October’s inflation report sent markets soaring Tuesday as investors celebrated a hopeful end to Fed interest rate hikes. Though inflation continues to cool, there remains a potentially longer road ahead to get to the Fed’s desired 2%. In an environment of uncertainty and elevated inflation, the inclusion of managed futures in a portfolio made a significant difference in the last few years as modeled by DBi recently.
Hopes that inflation could truly be easing sent the S&P 500 rocketing up to close at its highest level since April. Meanwhile, 10-year Treasury yields dropped 0.2% points to 4.442% Tuesday morning. Investors are hopeful that the cooler inflation report marks the end of the Fed’s aggressive rate-hiking regime.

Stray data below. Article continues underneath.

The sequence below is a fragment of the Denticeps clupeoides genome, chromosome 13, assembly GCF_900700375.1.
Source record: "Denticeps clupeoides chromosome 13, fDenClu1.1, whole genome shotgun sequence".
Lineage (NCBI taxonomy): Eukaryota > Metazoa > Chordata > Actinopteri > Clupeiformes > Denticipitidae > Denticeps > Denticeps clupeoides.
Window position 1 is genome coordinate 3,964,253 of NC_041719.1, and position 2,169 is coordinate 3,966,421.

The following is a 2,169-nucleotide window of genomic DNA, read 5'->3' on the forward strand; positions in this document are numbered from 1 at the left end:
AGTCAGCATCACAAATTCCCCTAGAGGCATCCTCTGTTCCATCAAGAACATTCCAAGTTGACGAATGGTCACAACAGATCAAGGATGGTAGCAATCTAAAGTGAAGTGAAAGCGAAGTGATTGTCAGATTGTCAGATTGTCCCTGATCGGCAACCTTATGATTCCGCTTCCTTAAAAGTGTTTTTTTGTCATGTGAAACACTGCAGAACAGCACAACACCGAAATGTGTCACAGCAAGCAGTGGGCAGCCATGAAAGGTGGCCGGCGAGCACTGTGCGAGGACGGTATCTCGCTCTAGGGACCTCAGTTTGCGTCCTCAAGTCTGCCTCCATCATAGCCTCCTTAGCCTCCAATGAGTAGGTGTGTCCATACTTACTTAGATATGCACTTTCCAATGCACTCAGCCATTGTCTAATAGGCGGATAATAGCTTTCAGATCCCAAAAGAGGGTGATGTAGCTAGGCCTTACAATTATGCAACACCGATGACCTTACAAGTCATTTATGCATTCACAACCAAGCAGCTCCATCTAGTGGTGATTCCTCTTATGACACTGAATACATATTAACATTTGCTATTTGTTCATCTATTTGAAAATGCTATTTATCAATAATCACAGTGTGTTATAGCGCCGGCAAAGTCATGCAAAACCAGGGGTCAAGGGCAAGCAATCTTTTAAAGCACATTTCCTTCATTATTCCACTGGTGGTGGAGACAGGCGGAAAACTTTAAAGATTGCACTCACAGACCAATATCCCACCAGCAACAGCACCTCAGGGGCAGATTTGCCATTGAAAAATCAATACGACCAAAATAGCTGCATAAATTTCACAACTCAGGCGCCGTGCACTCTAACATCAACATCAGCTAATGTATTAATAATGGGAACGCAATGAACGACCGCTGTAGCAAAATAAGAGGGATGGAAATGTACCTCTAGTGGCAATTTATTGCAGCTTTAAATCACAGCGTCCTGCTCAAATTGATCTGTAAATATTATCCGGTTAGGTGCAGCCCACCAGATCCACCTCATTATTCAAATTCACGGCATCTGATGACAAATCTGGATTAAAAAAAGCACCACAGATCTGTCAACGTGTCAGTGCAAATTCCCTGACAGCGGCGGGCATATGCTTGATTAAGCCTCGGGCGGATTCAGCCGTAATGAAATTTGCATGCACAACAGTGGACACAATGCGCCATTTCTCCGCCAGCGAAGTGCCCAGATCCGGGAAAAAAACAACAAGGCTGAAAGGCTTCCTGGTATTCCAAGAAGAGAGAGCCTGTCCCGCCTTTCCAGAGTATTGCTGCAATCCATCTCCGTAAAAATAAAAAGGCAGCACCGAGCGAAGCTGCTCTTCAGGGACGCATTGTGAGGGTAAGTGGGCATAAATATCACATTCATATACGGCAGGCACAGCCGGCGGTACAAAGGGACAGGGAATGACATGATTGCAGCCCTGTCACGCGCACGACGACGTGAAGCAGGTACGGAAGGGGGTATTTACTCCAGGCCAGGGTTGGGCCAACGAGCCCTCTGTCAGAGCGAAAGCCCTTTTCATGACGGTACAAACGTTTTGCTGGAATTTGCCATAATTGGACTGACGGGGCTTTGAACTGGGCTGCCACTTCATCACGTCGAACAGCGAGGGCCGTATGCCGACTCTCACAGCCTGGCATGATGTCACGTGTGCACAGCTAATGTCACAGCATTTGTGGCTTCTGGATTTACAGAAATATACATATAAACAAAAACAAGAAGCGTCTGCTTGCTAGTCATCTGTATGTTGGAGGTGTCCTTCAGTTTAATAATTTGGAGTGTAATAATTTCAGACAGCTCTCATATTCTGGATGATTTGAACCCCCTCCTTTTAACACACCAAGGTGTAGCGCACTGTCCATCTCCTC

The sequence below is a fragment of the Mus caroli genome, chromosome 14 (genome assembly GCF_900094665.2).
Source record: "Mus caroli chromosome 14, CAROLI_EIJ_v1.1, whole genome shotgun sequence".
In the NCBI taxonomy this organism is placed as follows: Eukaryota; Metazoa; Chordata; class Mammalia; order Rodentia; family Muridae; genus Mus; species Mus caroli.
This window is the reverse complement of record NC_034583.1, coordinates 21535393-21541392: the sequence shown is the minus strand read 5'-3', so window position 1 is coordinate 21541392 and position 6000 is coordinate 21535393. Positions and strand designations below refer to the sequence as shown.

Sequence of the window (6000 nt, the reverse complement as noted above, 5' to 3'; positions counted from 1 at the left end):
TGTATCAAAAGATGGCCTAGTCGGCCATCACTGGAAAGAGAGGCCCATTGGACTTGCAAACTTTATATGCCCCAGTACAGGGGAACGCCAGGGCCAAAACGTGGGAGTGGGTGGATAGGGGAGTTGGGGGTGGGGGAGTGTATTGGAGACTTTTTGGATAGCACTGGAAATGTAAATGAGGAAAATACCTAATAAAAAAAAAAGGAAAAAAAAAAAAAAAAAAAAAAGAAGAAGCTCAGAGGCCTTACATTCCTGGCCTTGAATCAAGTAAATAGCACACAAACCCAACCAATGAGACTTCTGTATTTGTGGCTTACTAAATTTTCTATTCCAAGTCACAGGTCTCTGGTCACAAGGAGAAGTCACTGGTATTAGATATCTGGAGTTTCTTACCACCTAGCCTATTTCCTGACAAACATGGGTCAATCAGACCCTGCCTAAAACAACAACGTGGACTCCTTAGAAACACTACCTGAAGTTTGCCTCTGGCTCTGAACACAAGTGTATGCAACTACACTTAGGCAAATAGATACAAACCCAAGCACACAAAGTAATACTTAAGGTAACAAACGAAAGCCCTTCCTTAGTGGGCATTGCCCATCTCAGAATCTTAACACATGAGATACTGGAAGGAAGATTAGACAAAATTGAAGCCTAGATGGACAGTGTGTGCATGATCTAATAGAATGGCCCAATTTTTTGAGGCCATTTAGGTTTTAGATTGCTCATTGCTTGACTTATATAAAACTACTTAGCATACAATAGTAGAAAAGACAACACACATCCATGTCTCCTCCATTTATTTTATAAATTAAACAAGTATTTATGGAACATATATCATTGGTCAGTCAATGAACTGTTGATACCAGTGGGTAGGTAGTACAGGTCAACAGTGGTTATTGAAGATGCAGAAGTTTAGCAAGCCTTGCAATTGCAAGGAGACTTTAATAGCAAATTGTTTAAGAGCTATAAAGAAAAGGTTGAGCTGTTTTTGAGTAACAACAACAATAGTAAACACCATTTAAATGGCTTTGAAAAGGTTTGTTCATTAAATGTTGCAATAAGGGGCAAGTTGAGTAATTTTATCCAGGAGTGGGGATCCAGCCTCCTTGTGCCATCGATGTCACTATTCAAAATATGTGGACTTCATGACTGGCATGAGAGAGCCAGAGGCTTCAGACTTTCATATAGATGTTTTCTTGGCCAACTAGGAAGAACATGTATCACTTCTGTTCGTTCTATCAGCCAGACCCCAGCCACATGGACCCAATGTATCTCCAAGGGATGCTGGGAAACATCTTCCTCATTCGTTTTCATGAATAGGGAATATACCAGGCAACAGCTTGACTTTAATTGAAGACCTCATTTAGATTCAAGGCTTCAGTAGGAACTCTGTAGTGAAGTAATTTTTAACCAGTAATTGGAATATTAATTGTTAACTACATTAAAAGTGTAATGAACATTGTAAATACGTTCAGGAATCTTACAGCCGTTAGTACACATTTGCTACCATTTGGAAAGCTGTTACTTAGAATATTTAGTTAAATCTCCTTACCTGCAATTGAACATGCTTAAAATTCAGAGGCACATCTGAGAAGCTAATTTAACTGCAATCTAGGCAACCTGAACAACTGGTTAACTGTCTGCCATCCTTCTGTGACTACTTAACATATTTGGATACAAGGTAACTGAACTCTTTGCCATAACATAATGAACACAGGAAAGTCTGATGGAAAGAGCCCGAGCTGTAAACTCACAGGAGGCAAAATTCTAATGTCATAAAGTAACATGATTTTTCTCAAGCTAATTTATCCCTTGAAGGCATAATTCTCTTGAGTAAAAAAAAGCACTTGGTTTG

Diversification Proves Beneficial in Market Upheaval and Volatility
The last several years have been plagued by remarkable market turbulence. Inflation may be cooling, but much remains uncertain. Risk factors include the growing U.S. deficit, the impact of high rates on commercial real estate, geopolitical risk, and more. Though inflation continues to fall, it could be a long slog to reach the Fed’s desired 2%. That’s according to Federal Reserve Chair Jerome Powell at a press conference earlier this month.
In the period of instability and changing market regimes, managed futures continue to prove their worth as a non-correlated diversifier for portfolios. Andrew Beer, co-founder of DBi and co-PM of iMGP DBi Managed Futures Strategy ETF (DBMF), discussed the strategy and benefits in a recent video.
DBi modeled the performance of a traditional 60/40 portfolio compared to a portfolio comprised of 50/30/20. DBMF represented the 20% portfolio diversifier over a period from the fund’s inception in 2019.
Image source: DBi and iMGP
“The two portfolios were moving very closely together during the good period through the end of 2021,” Beer explained. “But then the real diversification value kicked in when inflation hit in early 2022.”